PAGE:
To place even more pressure on the English king, 50 Scottish earls, barons and nobles sent a document to the new Pope in Rome. The Declaration of Arbroath discussed how Robert had led the Scots to victory in the long war against Edward I and his son, and how the nobles had rallied behind Robert in their fight for independence.
Other arguments the Declaration made included:

  • Scotland had been an independent kingdom for a long time

  • It had had 113 kings of its own

  • Edward I had been a cruel tyrant who caused destruction and death

  • Bruce had rescued his people from misery

They asked the Pope to end Bruce’s excommunication from the Catholic Church, to accept him as true King of Scots, and to encourage Edward II to do the same. The document was written and sent in 1320, and within a few years, the Pope did indeed agree to recognise Bruce as the rightful King of Scotland.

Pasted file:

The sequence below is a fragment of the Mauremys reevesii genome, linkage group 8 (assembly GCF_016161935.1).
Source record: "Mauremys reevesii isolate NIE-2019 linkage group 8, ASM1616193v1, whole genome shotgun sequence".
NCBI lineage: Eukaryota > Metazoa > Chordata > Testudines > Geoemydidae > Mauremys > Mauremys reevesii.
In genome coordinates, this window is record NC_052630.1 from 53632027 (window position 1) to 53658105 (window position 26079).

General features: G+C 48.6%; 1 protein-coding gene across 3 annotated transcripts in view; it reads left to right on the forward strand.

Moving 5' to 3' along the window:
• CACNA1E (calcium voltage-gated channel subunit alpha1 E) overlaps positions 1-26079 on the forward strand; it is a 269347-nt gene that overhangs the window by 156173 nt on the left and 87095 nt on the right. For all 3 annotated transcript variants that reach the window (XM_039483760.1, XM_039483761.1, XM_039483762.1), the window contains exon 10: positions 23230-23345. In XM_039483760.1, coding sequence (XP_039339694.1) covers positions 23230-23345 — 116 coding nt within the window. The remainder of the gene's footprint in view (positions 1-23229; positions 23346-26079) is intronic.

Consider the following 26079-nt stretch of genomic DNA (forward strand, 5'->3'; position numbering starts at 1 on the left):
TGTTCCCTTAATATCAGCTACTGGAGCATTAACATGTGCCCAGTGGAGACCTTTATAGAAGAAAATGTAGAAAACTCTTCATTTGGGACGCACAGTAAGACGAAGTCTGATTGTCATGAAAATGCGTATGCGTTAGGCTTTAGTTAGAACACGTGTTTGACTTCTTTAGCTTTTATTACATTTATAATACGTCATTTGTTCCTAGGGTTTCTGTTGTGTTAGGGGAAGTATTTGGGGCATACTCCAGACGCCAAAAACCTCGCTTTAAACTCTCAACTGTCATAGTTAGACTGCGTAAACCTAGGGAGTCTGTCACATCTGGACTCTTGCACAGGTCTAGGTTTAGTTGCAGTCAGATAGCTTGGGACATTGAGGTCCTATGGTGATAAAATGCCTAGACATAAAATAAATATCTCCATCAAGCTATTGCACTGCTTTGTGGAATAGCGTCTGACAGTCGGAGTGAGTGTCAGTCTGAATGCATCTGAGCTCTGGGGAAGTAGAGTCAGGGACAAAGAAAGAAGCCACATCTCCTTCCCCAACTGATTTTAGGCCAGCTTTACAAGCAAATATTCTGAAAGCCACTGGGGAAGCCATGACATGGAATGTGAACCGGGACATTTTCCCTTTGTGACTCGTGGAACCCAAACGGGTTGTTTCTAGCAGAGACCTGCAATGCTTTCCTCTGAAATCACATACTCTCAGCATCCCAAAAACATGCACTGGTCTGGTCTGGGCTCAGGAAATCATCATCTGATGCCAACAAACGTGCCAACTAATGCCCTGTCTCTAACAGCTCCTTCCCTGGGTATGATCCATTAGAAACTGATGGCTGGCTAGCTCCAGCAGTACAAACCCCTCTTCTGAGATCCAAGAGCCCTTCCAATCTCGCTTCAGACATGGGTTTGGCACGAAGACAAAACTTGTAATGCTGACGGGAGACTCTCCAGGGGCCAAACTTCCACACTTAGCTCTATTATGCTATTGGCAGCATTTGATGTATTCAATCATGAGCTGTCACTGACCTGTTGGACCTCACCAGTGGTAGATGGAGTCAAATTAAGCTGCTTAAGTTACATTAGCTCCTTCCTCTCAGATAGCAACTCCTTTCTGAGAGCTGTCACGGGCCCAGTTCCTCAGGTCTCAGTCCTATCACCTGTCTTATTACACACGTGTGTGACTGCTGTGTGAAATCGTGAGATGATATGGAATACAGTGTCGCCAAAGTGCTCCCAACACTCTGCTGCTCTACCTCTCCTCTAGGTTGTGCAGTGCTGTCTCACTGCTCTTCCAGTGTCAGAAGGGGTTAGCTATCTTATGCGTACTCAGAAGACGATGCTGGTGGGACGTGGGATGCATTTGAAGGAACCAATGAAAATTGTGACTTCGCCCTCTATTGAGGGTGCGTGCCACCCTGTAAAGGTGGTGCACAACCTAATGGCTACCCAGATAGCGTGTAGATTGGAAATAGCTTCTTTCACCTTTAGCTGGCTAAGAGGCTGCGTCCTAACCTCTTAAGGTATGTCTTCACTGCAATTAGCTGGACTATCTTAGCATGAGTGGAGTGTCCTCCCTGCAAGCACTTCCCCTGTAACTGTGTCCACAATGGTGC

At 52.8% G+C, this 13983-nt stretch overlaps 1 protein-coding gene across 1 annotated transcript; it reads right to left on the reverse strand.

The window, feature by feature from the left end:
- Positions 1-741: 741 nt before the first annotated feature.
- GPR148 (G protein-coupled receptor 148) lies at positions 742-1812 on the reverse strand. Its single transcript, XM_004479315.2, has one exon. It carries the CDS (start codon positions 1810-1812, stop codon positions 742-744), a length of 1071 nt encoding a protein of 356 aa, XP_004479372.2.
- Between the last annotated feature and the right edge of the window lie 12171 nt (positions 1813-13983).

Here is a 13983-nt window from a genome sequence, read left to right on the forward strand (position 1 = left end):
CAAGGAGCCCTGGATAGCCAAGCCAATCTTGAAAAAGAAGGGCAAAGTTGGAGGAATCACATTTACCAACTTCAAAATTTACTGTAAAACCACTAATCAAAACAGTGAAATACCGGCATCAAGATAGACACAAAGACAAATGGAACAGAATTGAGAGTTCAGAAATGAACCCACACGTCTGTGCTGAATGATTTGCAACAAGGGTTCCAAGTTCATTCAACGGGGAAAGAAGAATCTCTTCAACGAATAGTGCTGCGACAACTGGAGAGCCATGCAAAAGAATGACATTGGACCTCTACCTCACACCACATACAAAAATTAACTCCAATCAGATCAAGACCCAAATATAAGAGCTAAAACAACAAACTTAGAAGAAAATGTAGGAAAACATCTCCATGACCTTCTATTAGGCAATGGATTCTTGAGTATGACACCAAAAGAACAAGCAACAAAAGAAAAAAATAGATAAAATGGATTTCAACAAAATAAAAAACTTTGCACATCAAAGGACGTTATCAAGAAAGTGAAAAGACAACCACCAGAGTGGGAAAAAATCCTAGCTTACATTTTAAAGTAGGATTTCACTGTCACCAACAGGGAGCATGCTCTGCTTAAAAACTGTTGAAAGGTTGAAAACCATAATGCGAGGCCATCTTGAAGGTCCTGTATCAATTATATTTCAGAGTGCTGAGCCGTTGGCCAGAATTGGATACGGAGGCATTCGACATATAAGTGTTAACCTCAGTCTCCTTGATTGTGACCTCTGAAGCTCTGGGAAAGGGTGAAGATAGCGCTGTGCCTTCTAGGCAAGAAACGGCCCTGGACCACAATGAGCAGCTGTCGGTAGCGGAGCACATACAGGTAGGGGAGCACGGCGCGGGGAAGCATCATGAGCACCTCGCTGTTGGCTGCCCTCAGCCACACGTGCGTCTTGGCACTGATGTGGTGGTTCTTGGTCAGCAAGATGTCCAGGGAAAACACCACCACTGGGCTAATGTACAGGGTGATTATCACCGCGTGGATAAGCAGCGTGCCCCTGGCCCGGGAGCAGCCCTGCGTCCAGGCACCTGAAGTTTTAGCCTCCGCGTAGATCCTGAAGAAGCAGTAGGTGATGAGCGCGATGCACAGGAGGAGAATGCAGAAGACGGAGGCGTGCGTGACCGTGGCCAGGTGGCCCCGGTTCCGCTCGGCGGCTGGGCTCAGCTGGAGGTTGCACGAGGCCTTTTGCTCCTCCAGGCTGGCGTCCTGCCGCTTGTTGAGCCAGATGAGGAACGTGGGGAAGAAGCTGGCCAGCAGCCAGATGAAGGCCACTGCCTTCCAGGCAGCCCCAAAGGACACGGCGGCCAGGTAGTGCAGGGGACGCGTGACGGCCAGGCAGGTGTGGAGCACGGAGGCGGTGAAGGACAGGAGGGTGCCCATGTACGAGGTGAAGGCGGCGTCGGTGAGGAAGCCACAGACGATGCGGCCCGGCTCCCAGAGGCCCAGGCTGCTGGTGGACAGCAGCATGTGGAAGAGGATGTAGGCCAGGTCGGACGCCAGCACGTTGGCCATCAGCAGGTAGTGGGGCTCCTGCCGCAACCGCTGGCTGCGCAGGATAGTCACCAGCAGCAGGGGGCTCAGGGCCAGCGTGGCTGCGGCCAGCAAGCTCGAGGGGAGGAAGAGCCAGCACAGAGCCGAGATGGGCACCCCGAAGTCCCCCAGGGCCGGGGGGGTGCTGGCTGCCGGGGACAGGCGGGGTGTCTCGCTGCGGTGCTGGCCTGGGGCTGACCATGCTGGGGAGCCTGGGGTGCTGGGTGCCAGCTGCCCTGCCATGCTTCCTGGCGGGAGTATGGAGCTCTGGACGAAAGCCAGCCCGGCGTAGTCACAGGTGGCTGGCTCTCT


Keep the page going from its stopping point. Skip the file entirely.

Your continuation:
Peace with England would take a few more years. Edward II had always struggled to gain for himself as high a reputation as his father’s. He had been an unpopular figure among many English nobles even before his humiliating defeat at Bannockburn. In 1327, his own wife, Isabella, conspired against him and he was arrested, starved and eventually tortured to death on her orders. Their 14-year-old son now became Edward III. The English concluded that the time was right to end the war with Scotland and a peace treaty, the Treaty of Edinburgh, was signed on 17th March 1328. (This treaty is sometimes referred to as the Treaty of Northampton, after the location of the English Parliament who accepted it.)

The Treaty included terms such as:

  • English Kings would not claim rights over Scotland and its people

  • ‘There would be a true, final and perpetual peace between the Kings, their heirs and successors and their lands and subjects.’